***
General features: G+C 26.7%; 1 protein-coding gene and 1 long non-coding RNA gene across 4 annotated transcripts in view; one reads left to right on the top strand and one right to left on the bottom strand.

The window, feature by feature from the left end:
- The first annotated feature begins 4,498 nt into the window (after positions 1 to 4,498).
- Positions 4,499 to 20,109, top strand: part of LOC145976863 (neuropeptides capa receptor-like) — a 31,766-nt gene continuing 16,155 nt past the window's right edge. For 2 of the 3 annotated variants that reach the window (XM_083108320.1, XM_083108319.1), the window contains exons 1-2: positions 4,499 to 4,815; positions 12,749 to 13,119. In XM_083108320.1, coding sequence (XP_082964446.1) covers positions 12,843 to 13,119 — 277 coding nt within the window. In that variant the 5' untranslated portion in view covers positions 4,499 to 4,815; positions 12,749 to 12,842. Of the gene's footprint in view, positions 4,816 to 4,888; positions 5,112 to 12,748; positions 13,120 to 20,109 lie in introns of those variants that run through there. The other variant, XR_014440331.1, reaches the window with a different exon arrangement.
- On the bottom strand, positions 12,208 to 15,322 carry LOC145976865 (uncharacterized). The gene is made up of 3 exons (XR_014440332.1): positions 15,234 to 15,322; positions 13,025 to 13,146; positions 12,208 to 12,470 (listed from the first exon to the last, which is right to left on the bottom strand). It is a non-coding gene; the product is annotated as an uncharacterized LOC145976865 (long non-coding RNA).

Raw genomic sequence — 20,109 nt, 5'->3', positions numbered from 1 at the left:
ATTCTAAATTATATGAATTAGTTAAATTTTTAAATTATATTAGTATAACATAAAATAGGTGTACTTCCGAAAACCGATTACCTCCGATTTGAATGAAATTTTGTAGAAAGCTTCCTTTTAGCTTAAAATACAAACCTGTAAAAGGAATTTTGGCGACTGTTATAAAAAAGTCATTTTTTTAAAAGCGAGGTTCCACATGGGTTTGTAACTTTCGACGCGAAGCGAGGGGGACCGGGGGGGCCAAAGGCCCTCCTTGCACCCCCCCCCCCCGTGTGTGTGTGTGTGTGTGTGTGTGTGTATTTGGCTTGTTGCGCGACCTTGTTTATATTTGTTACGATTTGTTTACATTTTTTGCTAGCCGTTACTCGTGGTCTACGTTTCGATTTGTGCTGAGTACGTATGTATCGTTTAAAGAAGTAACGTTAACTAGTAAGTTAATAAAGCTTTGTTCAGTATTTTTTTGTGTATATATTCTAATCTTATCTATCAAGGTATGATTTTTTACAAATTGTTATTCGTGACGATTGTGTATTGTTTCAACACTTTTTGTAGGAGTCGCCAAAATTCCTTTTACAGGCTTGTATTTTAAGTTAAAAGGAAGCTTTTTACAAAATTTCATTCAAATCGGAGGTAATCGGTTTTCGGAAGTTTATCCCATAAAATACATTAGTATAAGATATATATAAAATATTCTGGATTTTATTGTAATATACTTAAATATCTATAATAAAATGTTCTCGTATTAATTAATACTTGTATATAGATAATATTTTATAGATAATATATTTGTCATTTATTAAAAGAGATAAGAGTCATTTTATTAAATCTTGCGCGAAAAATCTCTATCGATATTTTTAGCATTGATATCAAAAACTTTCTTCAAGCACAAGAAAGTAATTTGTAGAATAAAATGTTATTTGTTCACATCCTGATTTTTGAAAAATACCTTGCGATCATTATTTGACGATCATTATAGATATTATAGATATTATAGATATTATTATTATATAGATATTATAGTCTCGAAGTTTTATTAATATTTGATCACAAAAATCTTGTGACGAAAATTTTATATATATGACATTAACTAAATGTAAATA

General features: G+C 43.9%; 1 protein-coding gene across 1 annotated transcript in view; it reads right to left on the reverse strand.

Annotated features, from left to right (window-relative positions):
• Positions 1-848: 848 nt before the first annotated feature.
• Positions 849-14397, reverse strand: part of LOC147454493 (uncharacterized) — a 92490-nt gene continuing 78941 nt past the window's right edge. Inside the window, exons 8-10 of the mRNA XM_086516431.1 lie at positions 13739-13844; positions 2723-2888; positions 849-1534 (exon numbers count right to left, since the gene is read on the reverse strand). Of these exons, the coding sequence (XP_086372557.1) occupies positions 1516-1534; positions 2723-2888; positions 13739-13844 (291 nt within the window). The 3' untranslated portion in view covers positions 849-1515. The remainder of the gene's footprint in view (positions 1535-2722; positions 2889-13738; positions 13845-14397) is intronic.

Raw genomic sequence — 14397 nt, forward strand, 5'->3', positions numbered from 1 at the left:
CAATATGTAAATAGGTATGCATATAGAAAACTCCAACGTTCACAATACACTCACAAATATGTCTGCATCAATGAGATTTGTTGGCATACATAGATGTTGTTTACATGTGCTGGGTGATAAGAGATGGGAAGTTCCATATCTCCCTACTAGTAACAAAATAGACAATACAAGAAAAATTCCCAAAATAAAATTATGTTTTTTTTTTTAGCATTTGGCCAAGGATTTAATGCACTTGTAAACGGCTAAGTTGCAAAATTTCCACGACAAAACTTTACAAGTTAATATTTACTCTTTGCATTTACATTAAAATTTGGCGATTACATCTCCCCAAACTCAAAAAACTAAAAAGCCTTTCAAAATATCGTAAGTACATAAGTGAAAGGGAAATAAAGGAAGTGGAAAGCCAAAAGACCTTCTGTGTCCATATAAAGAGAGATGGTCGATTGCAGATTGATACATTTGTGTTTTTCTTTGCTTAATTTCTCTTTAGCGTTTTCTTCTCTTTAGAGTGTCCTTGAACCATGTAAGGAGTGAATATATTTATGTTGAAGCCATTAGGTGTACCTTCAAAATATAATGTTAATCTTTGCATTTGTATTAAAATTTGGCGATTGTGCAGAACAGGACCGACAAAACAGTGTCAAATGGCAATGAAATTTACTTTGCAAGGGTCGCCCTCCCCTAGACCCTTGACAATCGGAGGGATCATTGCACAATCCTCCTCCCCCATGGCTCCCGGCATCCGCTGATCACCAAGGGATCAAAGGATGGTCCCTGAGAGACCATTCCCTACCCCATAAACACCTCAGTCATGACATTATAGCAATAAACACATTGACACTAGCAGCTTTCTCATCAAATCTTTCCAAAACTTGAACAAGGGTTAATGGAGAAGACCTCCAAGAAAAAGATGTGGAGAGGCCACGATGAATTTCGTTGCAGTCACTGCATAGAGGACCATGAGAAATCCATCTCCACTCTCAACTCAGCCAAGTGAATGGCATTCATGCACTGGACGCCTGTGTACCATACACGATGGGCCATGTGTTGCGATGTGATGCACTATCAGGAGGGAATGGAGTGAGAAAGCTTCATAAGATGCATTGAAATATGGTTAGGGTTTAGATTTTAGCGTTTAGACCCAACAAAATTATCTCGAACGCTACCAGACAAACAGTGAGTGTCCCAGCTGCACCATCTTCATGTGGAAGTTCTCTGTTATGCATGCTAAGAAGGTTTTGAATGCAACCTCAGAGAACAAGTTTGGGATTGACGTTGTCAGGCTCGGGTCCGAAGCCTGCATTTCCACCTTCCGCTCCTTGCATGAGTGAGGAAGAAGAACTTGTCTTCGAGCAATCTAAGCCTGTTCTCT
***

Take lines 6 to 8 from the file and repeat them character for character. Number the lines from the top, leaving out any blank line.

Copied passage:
Raw genomic sequence — 20,109 nt, 5'->3', positions numbered from 1 at the left:
ATTCTAAATTATATGAATTAGTTAAATTTTTAAATTATATTAGTATAACATAAAATAGGTGTACTTCCGAAAACCGATTACCTCCGATTTGAATGAAATTTTGTAGAAAGCTTCCTTTTAGCTTAAAATACAAACCTGTAAAAGGAATTTTGGCGACTGTTATAAAAAAGTCATTTTTTTAAAAGCGAGGTTCCACATGGGTTTGTAACTTTCGACGCGAAGCGAGGGGGACCGGGGGGGCCAAAGGCCCTCCTTGCACCCCCCCCCCCCGTGTGTGTGTGTGTGTGTGTGTGTGTGTATTTGGCTTGTTGCGCGACCTTGTTTATATTTGTTACGATTTGTTTACATTTTTTGCTAGCCGTTACTCGTGGTCTACGTTTCGATTTGTGCTGAGTACGTATGTATCGTTTAAAGAAGTAACGTTAACTAGTAAGTTAATAAAGCTTTGTTCAGTATTTTTTTGTGTATATATTCTAATCTTATCTATCAAGGTATGATTTTTTACAAATTGTTATTCGTGACGATTGTGTATTGTTTCAACACTTTTTGTAGGAGTCGCCAAAATTCCTTTTACAGGCTTGTATTTTAAGTTAAAAGGAAGCTTTTTACAAAATTTCATTCAAATCGGAGGTAATCGGTTTTCGGAAGTTTATCCCATAAAATACATTAGTATAAGATATATATAAAATATTCTGGATTTTATTGTAATATACTTAAATATCTATAATAAAATGTTCTCGTATTAATTAATACTTGTATATAGATAATATTTTATAGATAATATATTTGTCATTTATTAAAAGAGATAAGAGTCATTTTATTAAATCTTGCGCGAAAAATCTCTATCGATATTTTTAGCATTGATATCAAAAACTTTCTTCAAGCACAAGAAAGTAATTTGTAGAATAAAATGTTATTTGTTCACATCCTGATTTTTGAAAAATACCTTGCGATCATTATTTGACGATCATTATAGATATTATAGATATTATAGATATTATTATTATATAGATATTATAGTCTCGAAGTTTTATTAATATTTGATCACAAAAATCTTGTGACGAAAATTTTATATATATGACATTAACTAAATGTAAATA

General features: G+C 43.9%; 1 protein-coding gene across 1 annotated transcript in view; it reads right to left on the reverse strand.